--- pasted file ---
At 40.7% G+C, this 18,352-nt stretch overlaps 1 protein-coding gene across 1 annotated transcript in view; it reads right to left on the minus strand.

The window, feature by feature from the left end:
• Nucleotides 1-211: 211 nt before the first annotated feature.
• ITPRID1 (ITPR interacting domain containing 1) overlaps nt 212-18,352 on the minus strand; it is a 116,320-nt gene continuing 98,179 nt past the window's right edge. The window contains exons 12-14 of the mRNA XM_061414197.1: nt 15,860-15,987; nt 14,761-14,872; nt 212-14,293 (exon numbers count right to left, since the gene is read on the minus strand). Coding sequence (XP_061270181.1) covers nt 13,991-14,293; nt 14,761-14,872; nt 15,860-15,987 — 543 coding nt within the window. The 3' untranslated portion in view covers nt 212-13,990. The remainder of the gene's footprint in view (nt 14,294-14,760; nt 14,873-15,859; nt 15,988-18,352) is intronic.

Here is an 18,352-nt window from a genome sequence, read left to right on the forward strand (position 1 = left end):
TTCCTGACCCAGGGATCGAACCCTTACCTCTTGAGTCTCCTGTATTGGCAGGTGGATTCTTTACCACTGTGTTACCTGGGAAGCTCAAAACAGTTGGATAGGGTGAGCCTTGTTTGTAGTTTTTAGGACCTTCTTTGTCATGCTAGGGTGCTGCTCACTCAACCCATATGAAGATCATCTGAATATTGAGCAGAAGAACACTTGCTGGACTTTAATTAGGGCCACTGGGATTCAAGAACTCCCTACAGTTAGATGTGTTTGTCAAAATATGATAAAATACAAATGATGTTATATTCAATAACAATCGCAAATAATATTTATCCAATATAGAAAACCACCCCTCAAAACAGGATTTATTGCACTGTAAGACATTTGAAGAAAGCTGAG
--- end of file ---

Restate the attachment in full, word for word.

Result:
At 40.7% G+C, this 18,352-nt stretch overlaps 1 protein-coding gene across 1 annotated transcript in view; it reads right to left on the minus strand.

The window, feature by feature from the left end:
• Nucleotides 1-211: 211 nt before the first annotated feature.
• ITPRID1 (ITPR interacting domain containing 1) overlaps nt 212-18,352 on the minus strand; it is a 116,320-nt gene continuing 98,179 nt past the window's right edge. The window contains exons 12-14 of the mRNA XM_061414197.1: nt 15,860-15,987; nt 14,761-14,872; nt 212-14,293 (exon numbers count right to left, since the gene is read on the minus strand). Coding sequence (XP_061270181.1) covers nt 13,991-14,293; nt 14,761-14,872; nt 15,860-15,987 — 543 coding nt within the window. The 3' untranslated portion in view covers nt 212-13,990. The remainder of the gene's footprint in view (nt 14,294-14,760; nt 14,873-15,859; nt 15,988-18,352) is intronic.

Here is an 18,352-nt window from a genome sequence, read left to right on the forward strand (position 1 = left end):
TTCCTGACCCAGGGATCGAACCCTTACCTCTTGAGTCTCCTGTATTGGCAGGTGGATTCTTTACCACTGTGTTACCTGGGAAGCTCAAAACAGTTGGATAGGGTGAGCCTTGTTTGTAGTTTTTAGGACCTTCTTTGTCATGCTAGGGTGCTGCTCACTCAACCCATATGAAGATCATCTGAATATTGAGCAGAAGAACACTTGCTGGACTTTAATTAGGGCCACTGGGATTCAAGAACTCCCTACAGTTAGATGTGTTTGTCAAAATATGATAAAATACAAATGATGTTATATTCAATAACAATCGCAAATAATATTTATCCAATATAGAAAACCACCCCTCAAAACAGGATTTATTGCACTGTAAGACATTTGAAGAAAGCTGAG